Malaria is one of the leading causes of child mortality in sub-Saharan Africa. With the development of drug-resistant parasites, the fight against malaria has become complex, and because demographic and health data are scarce in the most hard-hit countries, the impact of the disease is difficult to evaluate. Demographic surveillance sites provide a means to measure levels and trends in mortality and causes of death. The data they provide are not exhaustive, however, for malaria in particular. At the Mlomp site in Senegal, information from inhabitants can be matched against data from local health facilities for more precise study of malaria mortality. From very low levels in the late 1980s, malaria mortality increased as the Plasmodium falciparum became resistant to chloroquine, the standard drug which, until then, had been an effective treatment. Although the introduction of new treatments in the early 2000s reduced diagnosed malaria mortality, the adoption of a broad definition of deaths attributable to malaria shows that the disease still accounts for a large share of mortality.
Village Context and Health-Seeking Behaviour in the Fatick Region of Senegal
A.Franckel - F.Arcens - R.Lalou
In the dense literature on health-seeking behaviour in the African rural environment, contextual aspects, and, more especially, differences between villages, are rarely studied. This article therefore considers the village or group of villages as an aggregate level of analysis, based on a study conducted in the Fatick region in Senegal. The descriptive results show significant variations in therapeutic practices, disease management and health care planning strategies from one village to the next. At different levels, individual health-seeking behaviours appear to be conditioned by a set of collective norms developed by the village community. The spatial analysis shows that these variations in behaviour describe two distinct geographic sets, distinguished by different levels of access to health facilities and different historical, social and cultural characteristics. These results challenge the validity of a unified approach to the African rural environment and call for further research to analyse the impact of numerous contextual, quantitative and qualitative factors on health-seeking behaviour.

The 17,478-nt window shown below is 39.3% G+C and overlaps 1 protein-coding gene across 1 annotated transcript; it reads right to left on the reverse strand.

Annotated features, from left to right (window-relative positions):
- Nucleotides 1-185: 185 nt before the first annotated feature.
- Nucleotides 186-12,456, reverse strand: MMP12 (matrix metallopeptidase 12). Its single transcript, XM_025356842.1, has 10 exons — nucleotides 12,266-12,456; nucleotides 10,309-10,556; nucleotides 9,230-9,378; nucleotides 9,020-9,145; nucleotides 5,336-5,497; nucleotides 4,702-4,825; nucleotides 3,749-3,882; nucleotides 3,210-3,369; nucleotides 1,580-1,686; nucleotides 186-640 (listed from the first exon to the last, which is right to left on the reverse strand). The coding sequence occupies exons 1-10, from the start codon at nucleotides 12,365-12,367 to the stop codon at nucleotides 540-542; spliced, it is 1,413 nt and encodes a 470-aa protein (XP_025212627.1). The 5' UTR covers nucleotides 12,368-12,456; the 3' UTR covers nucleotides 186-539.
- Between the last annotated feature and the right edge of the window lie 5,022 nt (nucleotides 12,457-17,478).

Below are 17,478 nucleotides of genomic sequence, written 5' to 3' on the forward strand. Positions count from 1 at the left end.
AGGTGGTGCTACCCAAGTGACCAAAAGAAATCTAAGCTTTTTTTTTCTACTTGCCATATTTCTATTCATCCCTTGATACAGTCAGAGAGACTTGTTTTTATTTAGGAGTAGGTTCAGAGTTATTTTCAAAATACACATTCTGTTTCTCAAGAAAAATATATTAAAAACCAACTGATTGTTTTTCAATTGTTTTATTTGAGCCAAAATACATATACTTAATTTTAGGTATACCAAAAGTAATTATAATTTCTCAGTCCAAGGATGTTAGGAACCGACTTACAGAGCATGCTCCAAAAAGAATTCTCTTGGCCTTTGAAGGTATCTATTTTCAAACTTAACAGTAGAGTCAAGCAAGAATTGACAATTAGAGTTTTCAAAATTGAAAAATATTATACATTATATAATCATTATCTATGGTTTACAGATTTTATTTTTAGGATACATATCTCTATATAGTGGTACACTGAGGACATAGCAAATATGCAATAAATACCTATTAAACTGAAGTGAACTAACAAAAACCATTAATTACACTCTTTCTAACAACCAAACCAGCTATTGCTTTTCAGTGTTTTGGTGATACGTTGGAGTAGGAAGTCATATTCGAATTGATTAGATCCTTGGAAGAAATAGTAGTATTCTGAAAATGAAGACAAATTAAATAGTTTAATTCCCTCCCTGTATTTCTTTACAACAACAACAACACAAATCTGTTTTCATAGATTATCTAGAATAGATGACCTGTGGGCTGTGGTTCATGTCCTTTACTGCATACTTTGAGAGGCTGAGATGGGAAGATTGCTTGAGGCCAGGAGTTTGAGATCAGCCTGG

Chikungunya on Réunion Island: Social, Environmental and Behavioural Factors in an Epidemic Context
Michel Setbon and Jocelyn Raude
Between March 2005 and May 2006, Réunion Island was hit by an epidemic of chikungunya which affected 260,000 people (38% of the island’s population). Chikungunya is a viral disease transmitted through mosquito bites for which there is no effective treatment. A socio-epidemiological survey was conducted in May 2006 on a representative sample of the population (N = 1,035) which aimed to identify the factors related to high probability of contamination: on the one hand, objective socio-economic, demographic and environmental factors, and on the other hand, subjective factors such as perceptions of risk, the disease and the available methods of protection, knowledge and beliefs about the origin of the disease and how it is transmitted, attitudes and protection methods employed. This analysis shows that contamination is significantly linked to: 1) a socio-economic status characterizing disadvantaged people living in individual houses with gardens; 2) the existence of "alternative" (not scientifically proven) beliefs which, along with a fatalistic attitude, create a sense of being powerless to prevent contamination. As far as behaviours are concerned, only the frequent use of repellent sprays and creams was found to be positively associated with a reduced probability of contamination. In sum, factors such as socio-economic conditions, place of residence, belief systems and behaviours were all closely interdependent, forming socio-cultural models that were more or less favourable to contamination.